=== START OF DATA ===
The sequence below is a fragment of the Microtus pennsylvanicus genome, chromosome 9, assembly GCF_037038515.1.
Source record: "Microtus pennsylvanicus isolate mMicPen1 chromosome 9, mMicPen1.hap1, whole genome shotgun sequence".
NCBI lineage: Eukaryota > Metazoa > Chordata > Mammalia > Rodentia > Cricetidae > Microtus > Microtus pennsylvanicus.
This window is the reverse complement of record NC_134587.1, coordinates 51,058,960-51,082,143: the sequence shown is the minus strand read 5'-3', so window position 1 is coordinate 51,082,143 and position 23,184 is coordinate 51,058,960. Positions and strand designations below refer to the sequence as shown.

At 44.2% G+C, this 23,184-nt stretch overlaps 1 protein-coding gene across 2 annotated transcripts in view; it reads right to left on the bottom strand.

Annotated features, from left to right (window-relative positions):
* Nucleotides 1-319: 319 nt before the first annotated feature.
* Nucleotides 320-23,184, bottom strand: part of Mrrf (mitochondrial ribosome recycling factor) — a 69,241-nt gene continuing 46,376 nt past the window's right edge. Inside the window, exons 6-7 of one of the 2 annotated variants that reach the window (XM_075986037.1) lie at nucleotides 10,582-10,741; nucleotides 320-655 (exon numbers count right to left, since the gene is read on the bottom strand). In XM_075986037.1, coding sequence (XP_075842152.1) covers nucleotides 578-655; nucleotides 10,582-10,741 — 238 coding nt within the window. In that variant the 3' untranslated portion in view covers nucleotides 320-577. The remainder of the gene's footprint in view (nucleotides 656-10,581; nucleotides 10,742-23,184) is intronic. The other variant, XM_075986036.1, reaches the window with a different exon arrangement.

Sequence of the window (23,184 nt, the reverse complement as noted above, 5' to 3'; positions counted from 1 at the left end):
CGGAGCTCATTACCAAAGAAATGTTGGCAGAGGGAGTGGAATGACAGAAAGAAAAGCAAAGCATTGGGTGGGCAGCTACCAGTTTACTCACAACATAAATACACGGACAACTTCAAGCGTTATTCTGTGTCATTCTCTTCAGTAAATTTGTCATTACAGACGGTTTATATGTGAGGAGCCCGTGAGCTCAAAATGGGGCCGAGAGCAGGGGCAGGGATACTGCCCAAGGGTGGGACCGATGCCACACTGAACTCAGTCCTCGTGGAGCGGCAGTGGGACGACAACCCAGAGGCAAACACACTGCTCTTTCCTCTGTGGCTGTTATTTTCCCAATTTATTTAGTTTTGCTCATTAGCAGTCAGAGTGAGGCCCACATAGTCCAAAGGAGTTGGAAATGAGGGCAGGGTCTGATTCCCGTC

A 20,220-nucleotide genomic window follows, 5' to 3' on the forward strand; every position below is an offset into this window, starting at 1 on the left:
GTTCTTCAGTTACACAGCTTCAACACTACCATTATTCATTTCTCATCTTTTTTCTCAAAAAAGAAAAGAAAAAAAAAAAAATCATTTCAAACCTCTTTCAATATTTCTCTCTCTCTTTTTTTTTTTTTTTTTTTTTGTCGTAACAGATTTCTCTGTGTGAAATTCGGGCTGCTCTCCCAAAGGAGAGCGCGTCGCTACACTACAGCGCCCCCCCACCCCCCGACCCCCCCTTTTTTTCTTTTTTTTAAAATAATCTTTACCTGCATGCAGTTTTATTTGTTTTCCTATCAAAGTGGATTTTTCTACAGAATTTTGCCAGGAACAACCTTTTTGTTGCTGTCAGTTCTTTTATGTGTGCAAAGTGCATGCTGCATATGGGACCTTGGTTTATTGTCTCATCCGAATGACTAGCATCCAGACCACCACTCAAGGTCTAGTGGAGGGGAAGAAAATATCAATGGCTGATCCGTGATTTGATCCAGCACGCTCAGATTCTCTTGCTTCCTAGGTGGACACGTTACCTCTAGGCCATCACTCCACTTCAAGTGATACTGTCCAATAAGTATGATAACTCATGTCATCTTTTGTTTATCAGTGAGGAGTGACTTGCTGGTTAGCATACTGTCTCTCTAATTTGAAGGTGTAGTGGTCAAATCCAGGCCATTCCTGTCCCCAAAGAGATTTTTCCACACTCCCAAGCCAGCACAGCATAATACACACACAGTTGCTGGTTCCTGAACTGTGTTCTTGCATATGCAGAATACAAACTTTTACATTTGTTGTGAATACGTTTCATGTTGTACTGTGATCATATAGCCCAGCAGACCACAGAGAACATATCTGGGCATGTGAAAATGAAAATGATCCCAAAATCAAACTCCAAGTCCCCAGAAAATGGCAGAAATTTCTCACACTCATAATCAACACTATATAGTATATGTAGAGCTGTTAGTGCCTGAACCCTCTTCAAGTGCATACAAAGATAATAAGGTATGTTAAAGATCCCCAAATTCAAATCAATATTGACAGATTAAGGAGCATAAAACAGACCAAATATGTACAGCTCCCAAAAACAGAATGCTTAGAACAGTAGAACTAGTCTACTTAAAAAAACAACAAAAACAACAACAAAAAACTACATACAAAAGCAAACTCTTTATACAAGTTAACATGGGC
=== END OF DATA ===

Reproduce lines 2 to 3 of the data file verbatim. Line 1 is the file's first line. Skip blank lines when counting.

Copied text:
Source record: "Microtus pennsylvanicus isolate mMicPen1 chromosome 9, mMicPen1.hap1, whole genome shotgun sequence".
NCBI lineage: Eukaryota > Metazoa > Chordata > Mammalia > Rodentia > Cricetidae > Microtus > Microtus pennsylvanicus.